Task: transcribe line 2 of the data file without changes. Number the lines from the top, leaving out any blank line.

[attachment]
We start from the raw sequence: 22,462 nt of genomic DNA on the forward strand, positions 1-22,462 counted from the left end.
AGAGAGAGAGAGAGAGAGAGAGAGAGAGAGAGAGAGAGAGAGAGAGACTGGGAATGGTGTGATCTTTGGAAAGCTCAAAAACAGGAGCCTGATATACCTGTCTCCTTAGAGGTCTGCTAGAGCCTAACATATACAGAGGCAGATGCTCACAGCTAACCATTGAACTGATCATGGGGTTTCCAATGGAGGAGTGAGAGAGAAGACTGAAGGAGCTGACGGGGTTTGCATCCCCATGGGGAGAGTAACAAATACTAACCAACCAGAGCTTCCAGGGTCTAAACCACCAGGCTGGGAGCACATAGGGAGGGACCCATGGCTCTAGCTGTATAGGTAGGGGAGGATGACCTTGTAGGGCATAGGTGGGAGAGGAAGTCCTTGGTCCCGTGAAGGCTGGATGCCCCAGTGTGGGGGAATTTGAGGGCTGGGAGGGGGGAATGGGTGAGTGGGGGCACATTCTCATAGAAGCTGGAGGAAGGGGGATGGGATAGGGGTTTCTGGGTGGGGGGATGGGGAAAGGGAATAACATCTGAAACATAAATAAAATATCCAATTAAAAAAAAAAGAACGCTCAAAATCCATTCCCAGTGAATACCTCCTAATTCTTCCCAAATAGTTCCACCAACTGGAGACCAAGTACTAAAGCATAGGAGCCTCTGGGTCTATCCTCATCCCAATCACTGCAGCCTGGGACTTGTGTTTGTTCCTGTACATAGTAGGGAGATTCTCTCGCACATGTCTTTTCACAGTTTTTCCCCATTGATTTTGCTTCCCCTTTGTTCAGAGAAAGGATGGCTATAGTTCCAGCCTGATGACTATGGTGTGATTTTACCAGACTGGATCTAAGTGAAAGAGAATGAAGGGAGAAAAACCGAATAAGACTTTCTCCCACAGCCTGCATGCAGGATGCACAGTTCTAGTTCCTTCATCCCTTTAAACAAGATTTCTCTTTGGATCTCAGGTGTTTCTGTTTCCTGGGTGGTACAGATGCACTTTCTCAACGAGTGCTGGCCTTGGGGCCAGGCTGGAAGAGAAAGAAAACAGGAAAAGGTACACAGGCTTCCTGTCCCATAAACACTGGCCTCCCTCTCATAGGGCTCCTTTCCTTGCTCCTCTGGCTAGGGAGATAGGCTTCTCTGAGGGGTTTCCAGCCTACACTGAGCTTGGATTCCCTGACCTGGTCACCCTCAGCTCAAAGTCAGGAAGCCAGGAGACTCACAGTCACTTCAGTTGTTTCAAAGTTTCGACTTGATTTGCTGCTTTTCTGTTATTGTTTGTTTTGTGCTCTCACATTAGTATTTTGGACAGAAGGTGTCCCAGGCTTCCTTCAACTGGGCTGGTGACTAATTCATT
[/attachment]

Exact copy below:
AGAGAGAGAGAGAGAGAGAGAGAGAGAGAGAGAGAGAGAGAGAGAGACTGGGAATGGTGTGATCTTTGGAAAGCTCAAAAACAGGAGCCTGATATACCTGTCTCCTTAGAGGTCTGCTAGAGCCTAACATATACAGAGGCAGATGCTCACAGCTAACCATTGAACTGATCATGGGGTTTCCAATGGAGGAGTGAGAGAGAAGACTGAAGGAGCTGACGGGGTTTGCATCCCCATGGGGAGAGTAACAAATACTAACCAACCAGAGCTTCCAGGGTCTAAACCACCAGGCTGGGAGCACATAGGGAGGGACCCATGGCTCTAGCTGTATAGGTAGGGGAGGATGACCTTGTAGGGCATAGGTGGGAGAGGAAGTCCTTGGTCCCGTGAAGGCTGGATGCCCCAGTGTGGGGGAATTTGAGGGCTGGGAGGGGGGAATGGGTGAGTGGGGGCACATTCTCATAGAAGCTGGAGGAAGGGGGATGGGATAGGGGTTTCTGGGTGGGGGGATGGGGAAAGGGAATAACATCTGAAACATAAATAAAATATCCAATTAAAAAAAAAAGAACGCTCAAAATCCATTCCCAGTGAATACCTCCTAATTCTTCCCAAATAGTTCCACCAACTGGAGACCAAGTACTAAAGCATAGGAGCCTCTGGGTCTATCCTCATCCCAATCACTGCAGCCTGGGACTTGTGTTTGTTCCTGTACATAGTAGGGAGATTCTCTCGCACATGTCTTTTCACAGTTTTTCCCCATTGATTTTGCTTCCCCTTTGTTCAGAGAAAGGATGGCTATAGTTCCAGCCTGATGACTATGGTGTGATTTTACCAGACTGGATCTAAGTGAAAGAGAATGAAGGGAGAAAAACCGAATAAGACTTTCTCCCACAGCCTGCATGCAGGATGCACAGTTCTAGTTCCTTCATCCCTTTAAACAAGATTTCTCTTTGGATCTCAGGTGTTTCTGTTTCCTGGGTGGTACAGATGCACTTTCTCAACGAGTGCTGGCCTTGGGGCCAGGCTGGAAGAGAAAGAAAACAGGAAAAGGTACACAGGCTTCCTGTCCCATAAACACTGGCCTCCCTCTCATAGGGCTCCTTTCCTTGCTCCTCTGGCTAGGGAGATAGGCTTCTCTGAGGGGTTTCCAGCCTACACTGAGCTTGGATTCCCTGACCTGGTCACCCTCAGCTCAAAGTCAGGAAGCCAGGAGACTCACAGTCACTTCAGTTGTTTCAAAGTTTCGACTTGATTTGCTGCTTTTCTGTTATTGTTTGTTTTGTGCTCTCACATTAGTATTTTGGACAGAAGGTGTCCCAGGCTTCCTTCAACTGGGCTGGTGACTAATTCATT